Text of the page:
"American students are unable to effectively compete with the rest of the industrialized world, because our schools teach less, expect less, and settle for less than do those of other countries."

"Even as evidence mounts that American students are lacking in basic academic skills such as writing, reading [including vocabulary skills], and mathematics, schools are increasingly emphasizing so-called 'affective' learning that deals with the feelings, attitudes, and beliefs of students, rather than addressing what they know or can do."

"As both standards and achievement have fallen, American schools have inflated grades, adjusted or fudged test scores, or dumbed down the tests altogether to provide the illusion of success. When those measure have been insufficient, they have changed their definitions of 'success'. "

"In the name of 'equity,' 'fairness,' 'inclusiveness,' and 'self-esteem,' standards of excellence are being eroded throughout American education. Educational levelers have become increasingly aggressive in their attacks on ability grouping, programs for the gifted and talented, and distinctions, such as graduation honors, for the best and brightest students."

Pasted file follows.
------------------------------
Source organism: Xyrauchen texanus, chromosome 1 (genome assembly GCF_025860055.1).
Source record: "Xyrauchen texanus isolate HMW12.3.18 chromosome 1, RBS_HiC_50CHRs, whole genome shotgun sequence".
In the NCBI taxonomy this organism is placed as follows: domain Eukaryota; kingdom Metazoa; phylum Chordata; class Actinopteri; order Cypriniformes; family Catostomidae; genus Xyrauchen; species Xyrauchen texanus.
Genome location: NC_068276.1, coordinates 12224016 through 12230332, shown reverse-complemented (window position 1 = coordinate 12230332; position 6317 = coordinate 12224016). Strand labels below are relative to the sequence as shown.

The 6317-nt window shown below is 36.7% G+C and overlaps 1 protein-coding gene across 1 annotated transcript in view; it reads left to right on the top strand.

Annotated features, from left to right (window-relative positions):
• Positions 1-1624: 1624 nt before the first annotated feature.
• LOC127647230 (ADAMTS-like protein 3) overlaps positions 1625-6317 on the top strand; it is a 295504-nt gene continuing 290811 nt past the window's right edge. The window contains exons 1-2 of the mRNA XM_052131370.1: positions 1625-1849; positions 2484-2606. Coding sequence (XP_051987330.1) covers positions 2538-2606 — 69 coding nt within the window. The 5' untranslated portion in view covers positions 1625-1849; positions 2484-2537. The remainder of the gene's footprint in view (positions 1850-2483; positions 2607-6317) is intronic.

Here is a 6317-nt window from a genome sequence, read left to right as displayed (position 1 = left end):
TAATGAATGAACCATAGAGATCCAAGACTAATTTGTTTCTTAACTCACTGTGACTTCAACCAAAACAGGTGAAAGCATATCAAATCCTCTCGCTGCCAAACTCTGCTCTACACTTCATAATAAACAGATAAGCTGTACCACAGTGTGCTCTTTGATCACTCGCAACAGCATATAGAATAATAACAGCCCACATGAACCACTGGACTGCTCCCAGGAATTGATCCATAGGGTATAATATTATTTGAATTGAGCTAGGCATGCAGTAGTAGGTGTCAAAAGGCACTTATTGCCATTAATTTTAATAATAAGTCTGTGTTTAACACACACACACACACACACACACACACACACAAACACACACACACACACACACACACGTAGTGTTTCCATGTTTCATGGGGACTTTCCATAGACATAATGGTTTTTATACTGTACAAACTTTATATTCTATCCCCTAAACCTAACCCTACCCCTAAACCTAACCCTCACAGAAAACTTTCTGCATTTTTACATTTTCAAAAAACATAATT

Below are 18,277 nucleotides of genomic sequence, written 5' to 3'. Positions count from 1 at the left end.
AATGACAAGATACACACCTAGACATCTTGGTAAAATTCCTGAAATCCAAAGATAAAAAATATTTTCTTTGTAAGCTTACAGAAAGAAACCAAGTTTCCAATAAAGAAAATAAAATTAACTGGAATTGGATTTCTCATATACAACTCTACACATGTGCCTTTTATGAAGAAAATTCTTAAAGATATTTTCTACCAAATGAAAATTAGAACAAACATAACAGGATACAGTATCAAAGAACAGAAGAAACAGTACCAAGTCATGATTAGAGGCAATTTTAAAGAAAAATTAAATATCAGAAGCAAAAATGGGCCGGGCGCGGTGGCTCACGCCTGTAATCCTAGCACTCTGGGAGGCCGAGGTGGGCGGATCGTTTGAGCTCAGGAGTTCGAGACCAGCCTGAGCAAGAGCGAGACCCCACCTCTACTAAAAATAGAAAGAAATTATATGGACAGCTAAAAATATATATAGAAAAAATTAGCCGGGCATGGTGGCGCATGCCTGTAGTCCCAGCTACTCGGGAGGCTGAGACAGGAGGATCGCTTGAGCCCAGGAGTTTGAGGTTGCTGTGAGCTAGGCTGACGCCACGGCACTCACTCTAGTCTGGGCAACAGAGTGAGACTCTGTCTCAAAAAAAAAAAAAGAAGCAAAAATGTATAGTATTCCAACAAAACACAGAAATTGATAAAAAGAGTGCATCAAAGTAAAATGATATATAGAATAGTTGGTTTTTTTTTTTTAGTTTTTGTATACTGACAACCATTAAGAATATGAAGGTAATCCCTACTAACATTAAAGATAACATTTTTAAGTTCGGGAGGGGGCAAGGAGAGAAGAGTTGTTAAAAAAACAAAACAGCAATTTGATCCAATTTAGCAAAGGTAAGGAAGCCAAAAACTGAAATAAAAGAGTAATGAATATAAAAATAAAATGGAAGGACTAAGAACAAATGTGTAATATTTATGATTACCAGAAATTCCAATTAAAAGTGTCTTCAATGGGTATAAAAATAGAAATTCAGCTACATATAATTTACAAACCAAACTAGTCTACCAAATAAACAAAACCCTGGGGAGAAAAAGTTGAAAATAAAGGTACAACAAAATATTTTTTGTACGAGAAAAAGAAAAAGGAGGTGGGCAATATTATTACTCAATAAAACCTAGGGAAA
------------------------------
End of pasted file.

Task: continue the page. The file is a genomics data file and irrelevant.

Do the contemporary articles produced above show any relationship to Charles Sykes' book?

So what does the foregoing have to do with this newsletter and the Latin-Greek Cross References?

The point that I would like to make is that if you were deprived of a proper education; especially, in the rich contributions of Latin and Greek elements in English, then you may take advantage of the sources provided in the Latin-Greek Cross References located via the links at this URL: Word Info.

If you did learn Latin (and Greek) in school, then you will have an even greater appreciation of the family arrangements of the English words that are derived from the many Latin and Greek sources.

This entry is located in the following unit: Focusing on Words Newsletter #09 (page 1)